‘BREXIT’ AND THE BORDER PROMISES MAY CANNOT KEEP
It’s been many years since a speech by a sitting British Prime Minister held such significance for Dundalk and the entire border area.
When Theresa May took to the podium at an ironically named ‘Global Britain’ event in London last week, to make what was dubbed her keynote speech on ‘Brexit’ there was a collective intake of breath across Ireland, and nowhere more so than in this area.
The open border, which in this area links Dundalk and Newry, has been a central part of the peace process, leading to the free movement of people, goods and services across the island of Ireland.
A highly valued freedom which is a living reality for the younger generation who remember no other existence, it was thrown into jeopardy by the votes cast in Britain last June.
Since the shock vote by Britain to leave the UK, there has been incessant speculation as to what this will mean for Ireland’s border with the north of Ireland, and constant conjecture about threats to the current free flowing customs arrangements.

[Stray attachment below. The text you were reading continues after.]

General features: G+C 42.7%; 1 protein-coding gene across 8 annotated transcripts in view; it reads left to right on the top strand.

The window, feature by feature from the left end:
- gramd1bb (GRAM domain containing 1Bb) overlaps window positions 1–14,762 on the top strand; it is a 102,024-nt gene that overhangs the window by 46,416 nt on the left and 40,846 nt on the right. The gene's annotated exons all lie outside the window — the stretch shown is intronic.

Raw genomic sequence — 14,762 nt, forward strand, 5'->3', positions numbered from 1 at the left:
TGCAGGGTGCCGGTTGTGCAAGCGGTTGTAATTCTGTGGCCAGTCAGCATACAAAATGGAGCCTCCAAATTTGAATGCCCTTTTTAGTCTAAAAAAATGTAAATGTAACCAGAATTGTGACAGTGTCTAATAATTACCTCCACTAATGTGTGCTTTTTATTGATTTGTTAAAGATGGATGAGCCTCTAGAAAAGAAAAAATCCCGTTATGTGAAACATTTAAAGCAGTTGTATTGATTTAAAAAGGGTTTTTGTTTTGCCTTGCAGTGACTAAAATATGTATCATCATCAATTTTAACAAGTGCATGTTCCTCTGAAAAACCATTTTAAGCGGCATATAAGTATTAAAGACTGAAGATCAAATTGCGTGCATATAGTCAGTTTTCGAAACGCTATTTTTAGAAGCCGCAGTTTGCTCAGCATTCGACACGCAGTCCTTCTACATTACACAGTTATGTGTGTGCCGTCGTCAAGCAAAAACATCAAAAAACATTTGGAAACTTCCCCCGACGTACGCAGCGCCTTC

Theresa May’s speech was meant to - finally - put us all out of our misery and lay out the plan for Britain’s exit, including what is likely to happen to the only part of the UK (political posturing aside) which shares a land border with Europe.
But what followed were more of the promises we have heard time and again over the last seven months, promises which Mrs. May simply cannot keep.
She restated a commitment to avoiding the ‘ borders of the past’ in Ireland, and said that she intends to make maintaining the Common Travel Area between Britain and Ireland a key objective in the negotiations with the EU.
Speaking about the Irish border, she said: ‘ The family ties and bonds of affection that unite our two countries mean that there will always be a special relationship between us.’
‘So we will work to deliver a practical solution that allows the maintenance of the Common Travel Area with the Republic, while protecting the integrity of the UK’s immigration system.’
But as she spelt her desire to take Britain out of the single market and the customs union, it became clear that a border in some form is inevitable.
Her poetic words about the historic links between Ireland and Britain meant little when she conceded that a ‘ hard Brexit’ was on the cards.
It was not only realistic, but within hours it was dubbed ‘an illusion’ to suggest that Ireland will have anything less than a manned border.